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Strange Fronts, Strange Wars: Germany’s Battle for “Islam” in the Middle East during the First World War, and British Reactions

(12,391 words)

Author(s): Lüdke, Tilman
Lüdke, Tilman - Strange Fronts, Strange Wars: Germany’s Battle for “Islam” in the Middle East during the First World War, and British Reactions ISFWWS-Keywords: Religion | Politics | Middle East | The Ottoman Empire and the Middle East | Germany | Britain Other Fronts, Other Wars? Joachim Bürgschwentner, Matthias Egger and Gunda Barth-Scalmani , (2014) Publication Editor: Brill, The Netherlands, 2014 e-ISBN: 9789004279513 DOI: 10.1163/9789004279513_019 © 2014 Koninklijke Brill NV, Leiden, The Netherlands Lüdke, Tilman

Ferdinand I, Tsar of Bulgaria

(451 words)

Author(s): Höpken, Wolfgang
Ferdinand I, Tsar of Bulgaria (February 26, 1861, Vienna – September 10, 1948, Coburg) Ferdinand, from the house of Sachsen-Coburg-Koháry, was elected Prince of Bulgaria against the bitter resistance of Russia, and to the discontent of Bismarck, in 1887. He became the tsar in the context of a national and constitutional crisis triggered by the abdication of Prince Alexander of Battenberg that was compelled by Russia in 1886. However, his influence, both internally and externally, was initially slight…

Women Activists in Albania following Independence and World War I

(7,370 words)

Author(s): Musaj, Fatmira | Nicholson, Beryl
Musaj, Fatmira; Nicholson, Beryl - Women Activists in Albania following Independence and World War I Keywords: Albania | women's organisations | World War I ISFWWS-Keywords: The Balkans and Eastern Europe | Women and War | Society | Politics | Pre-war period | The Ottoman Empire and the Middle East | Greece | General | The United States of America Abstract: Albania declared its independence on 28 November 1912, and a provisional government was formed. Independence was seen by the Qiriazi sisters as creating the opportunity for educated women to con…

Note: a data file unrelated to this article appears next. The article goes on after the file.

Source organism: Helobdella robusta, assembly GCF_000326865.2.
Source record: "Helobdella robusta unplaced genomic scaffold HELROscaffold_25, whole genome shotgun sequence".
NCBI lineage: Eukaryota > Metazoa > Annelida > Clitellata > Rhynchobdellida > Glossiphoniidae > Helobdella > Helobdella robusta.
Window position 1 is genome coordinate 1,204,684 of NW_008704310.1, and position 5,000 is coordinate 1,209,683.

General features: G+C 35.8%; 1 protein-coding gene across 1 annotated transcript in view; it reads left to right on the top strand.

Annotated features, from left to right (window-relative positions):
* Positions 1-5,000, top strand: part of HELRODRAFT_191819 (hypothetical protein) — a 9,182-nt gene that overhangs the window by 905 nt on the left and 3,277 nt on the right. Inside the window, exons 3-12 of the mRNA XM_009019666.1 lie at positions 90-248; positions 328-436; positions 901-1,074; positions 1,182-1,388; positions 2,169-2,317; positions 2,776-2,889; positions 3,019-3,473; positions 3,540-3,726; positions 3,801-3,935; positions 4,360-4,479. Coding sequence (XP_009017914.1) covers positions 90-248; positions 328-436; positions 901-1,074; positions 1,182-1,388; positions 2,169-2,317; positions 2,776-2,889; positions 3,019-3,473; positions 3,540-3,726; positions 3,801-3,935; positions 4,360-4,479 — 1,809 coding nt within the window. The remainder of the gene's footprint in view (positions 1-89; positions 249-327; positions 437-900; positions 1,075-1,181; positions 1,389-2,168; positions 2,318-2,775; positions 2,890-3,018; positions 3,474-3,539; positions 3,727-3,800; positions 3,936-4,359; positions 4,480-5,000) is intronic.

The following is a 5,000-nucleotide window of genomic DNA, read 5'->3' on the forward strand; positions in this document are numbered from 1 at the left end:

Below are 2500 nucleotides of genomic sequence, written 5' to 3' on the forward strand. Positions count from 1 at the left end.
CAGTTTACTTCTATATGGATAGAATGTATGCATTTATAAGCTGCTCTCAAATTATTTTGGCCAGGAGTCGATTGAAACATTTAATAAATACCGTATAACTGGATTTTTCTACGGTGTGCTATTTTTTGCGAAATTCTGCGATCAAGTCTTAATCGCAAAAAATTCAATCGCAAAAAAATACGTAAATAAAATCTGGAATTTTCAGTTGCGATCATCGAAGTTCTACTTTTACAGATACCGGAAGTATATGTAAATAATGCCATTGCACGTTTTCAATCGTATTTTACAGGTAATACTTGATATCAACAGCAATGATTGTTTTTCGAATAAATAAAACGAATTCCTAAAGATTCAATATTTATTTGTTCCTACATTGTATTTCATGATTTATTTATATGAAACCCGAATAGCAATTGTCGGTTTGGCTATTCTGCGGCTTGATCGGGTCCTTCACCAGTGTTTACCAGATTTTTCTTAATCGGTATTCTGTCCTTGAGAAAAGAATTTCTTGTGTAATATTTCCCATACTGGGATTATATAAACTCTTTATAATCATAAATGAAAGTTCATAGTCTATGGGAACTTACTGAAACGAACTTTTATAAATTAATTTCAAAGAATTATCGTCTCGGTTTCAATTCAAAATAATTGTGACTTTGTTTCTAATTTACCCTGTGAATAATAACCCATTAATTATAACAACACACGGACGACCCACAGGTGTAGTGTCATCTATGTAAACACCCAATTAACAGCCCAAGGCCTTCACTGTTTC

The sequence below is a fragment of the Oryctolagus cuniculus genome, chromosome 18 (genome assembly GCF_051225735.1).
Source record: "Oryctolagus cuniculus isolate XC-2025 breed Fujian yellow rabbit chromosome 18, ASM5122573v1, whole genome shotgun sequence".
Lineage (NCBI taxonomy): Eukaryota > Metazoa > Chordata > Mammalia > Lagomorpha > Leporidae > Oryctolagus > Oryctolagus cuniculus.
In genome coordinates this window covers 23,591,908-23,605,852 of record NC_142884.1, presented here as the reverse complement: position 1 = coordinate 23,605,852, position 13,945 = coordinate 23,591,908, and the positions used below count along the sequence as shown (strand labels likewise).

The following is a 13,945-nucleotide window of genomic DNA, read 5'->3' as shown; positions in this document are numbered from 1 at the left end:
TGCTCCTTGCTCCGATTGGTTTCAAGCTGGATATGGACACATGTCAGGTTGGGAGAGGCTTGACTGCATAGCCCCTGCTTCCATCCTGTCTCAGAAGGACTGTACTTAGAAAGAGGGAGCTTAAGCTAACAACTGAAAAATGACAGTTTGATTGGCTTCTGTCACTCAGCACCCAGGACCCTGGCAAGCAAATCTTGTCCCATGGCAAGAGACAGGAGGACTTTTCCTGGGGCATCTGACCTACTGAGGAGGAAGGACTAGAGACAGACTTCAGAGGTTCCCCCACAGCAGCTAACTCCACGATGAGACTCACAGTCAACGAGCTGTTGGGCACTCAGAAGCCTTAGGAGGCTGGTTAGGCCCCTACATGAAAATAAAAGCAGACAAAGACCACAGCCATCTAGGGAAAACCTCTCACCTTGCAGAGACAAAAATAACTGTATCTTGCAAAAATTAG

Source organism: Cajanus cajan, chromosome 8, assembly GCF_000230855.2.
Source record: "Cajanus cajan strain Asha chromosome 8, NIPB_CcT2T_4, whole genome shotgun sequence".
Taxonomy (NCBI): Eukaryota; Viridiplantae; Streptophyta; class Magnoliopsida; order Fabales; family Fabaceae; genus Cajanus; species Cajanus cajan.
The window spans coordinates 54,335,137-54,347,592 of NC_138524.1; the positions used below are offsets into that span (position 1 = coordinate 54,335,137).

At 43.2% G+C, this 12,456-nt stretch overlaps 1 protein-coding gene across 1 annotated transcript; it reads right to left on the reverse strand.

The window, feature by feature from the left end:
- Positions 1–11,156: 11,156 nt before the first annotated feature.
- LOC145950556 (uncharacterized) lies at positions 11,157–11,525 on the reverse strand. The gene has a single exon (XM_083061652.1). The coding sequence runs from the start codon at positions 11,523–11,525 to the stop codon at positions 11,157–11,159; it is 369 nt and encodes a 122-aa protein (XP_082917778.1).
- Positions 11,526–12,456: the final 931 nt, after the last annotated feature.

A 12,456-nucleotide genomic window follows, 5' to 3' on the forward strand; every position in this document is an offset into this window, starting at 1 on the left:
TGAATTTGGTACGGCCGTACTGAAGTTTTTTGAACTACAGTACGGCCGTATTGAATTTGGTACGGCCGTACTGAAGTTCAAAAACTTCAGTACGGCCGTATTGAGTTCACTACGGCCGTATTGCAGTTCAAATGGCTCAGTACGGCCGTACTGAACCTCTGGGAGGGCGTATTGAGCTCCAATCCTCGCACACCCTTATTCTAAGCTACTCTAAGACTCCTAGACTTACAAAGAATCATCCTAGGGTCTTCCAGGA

Romania

(1,553 words)

Author(s): Höpken, Wolfgang
Romania Having come into being in 1859 in the union of the two Danube principalities of Moldavia and Wallachia, Romania endeavored to remain aloof from the great diplomatic crises and military upheavals that gripped the Balkans from the end of the 19th century. The country accordingly did not participate in the Balkan League comprising Serbia, Greece, Bulgaria, and Montenegro, which declared war on the Ottoman Empire in 1912. However, when Bulgaria’s success in the Balkan War of 1912 appeared to …

German Propaganda and Prisoners-of-War during World War I

(10,248 words)

Author(s): Steuer, Kenneth
Steuer, Kenneth - German Propaganda and Prisoners-of-War during World War I ISFWWS-Keywords: Prisoners of War | Germany | International Relations during the War | Economy | Home fronts | Naval Warfare | Ireland | Religion | The Ottoman Empire and the Middle East World War I and Propaganda Troy R.E. Paddock , (2014) Publication Editor: Brill, The Netherlands, 2014 e-ISBN: 9789004264571 DOI: 10.1163/9789004264571_009 © 2014 Koninklijke Brill NV, Leiden, The Netherlands Steuer, Kenneth

Wartime Coalitions

(2,117 words)

Author(s): Dülffer, Jost
Wartime Coalitions Before the World War, the European system of states had become strongly polarized. On the one side stood the Central Powers, namely the Dual Alliance of German Reich and Austria-Hungary that had been formed in 1879 as well as the (independently concluded) Triple Alliance of German Reich, Austria-Hungary, and Italy; however, the latter country declared itself neutral at the beginning of the war. On the other side stood the Entente Powers, among which France and Russia had been bound by a military alliance since 1893/1894, while France and Great Bri…

Palestine Front

(637 words)

Author(s): Neulen, Hans Werner
Palestine Front After the failure of the two Turkish/German expeditions against the Suez Canal (in January/February 1915 with 18,000 men and 5,000 camels, and in July/August 1916 with 16,000 men, including Austro-Hungarian contingents, and, again, 5,000 camels), by the beginning of 1917 the Ottoman Empire had been forced to evacuate the Sinai Peninsula. The Turks chose the Gaza – Tel el Sheria – Beersheba line, a front of 50 km, for their defense of Palestine. The mixed units on the ground were co…